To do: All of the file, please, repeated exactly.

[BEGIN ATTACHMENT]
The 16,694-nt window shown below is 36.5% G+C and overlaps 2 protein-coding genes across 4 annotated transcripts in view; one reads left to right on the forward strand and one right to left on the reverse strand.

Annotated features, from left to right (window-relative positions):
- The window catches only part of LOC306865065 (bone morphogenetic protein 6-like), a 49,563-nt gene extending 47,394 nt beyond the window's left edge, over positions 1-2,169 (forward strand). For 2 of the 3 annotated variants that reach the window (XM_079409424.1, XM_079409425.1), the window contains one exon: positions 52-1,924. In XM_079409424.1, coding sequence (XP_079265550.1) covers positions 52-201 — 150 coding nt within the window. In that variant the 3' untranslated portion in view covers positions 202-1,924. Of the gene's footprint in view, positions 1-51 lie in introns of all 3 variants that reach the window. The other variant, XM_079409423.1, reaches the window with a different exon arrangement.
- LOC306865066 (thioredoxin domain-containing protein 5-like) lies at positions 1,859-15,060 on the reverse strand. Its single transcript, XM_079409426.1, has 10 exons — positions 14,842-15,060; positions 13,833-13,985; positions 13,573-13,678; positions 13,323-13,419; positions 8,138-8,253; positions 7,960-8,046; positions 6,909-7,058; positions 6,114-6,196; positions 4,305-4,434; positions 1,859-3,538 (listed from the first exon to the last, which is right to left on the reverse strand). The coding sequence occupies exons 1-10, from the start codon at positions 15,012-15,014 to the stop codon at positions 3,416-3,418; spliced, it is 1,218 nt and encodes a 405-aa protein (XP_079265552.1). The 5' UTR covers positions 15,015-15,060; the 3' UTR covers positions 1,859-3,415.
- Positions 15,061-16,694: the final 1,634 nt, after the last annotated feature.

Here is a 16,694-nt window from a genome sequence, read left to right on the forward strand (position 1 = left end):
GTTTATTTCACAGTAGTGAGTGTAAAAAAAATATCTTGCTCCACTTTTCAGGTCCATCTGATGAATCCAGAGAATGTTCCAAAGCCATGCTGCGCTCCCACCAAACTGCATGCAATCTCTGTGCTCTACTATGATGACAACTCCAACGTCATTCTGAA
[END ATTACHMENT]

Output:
The 16,694-nt window shown below is 36.5% G+C and overlaps 2 protein-coding genes across 4 annotated transcripts in view; one reads left to right on the forward strand and one right to left on the reverse strand.

Annotated features, from left to right (window-relative positions):
- The window catches only part of LOC306865065 (bone morphogenetic protein 6-like), a 49,563-nt gene extending 47,394 nt beyond the window's left edge, over positions 1-2,169 (forward strand). For 2 of the 3 annotated variants that reach the window (XM_079409424.1, XM_079409425.1), the window contains one exon: positions 52-1,924. In XM_079409424.1, coding sequence (XP_079265550.1) covers positions 52-201 — 150 coding nt within the window. In that variant the 3' untranslated portion in view covers positions 202-1,924. Of the gene's footprint in view, positions 1-51 lie in introns of all 3 variants that reach the window. The other variant, XM_079409423.1, reaches the window with a different exon arrangement.
- LOC306865066 (thioredoxin domain-containing protein 5-like) lies at positions 1,859-15,060 on the reverse strand. Its single transcript, XM_079409426.1, has 10 exons — positions 14,842-15,060; positions 13,833-13,985; positions 13,573-13,678; positions 13,323-13,419; positions 8,138-8,253; positions 7,960-8,046; positions 6,909-7,058; positions 6,114-6,196; positions 4,305-4,434; positions 1,859-3,538 (listed from the first exon to the last, which is right to left on the reverse strand). The coding sequence occupies exons 1-10, from the start codon at positions 15,012-15,014 to the stop codon at positions 3,416-3,418; spliced, it is 1,218 nt and encodes a 405-aa protein (XP_079265552.1). The 5' UTR covers positions 15,015-15,060; the 3' UTR covers positions 1,859-3,415.
- Positions 15,061-16,694: the final 1,634 nt, after the last annotated feature.

Here is a 16,694-nt window from a genome sequence, read left to right on the forward strand (position 1 = left end):
GTTTATTTCACAGTAGTGAGTGTAAAAAAAATATCTTGCTCCACTTTTCAGGTCCATCTGATGAATCCAGAGAATGTTCCAAAGCCATGCTGCGCTCCCACCAAACTGCATGCAATCTCTGTGCTCTACTATGATGACAACTCCAACGTCATTCTGAA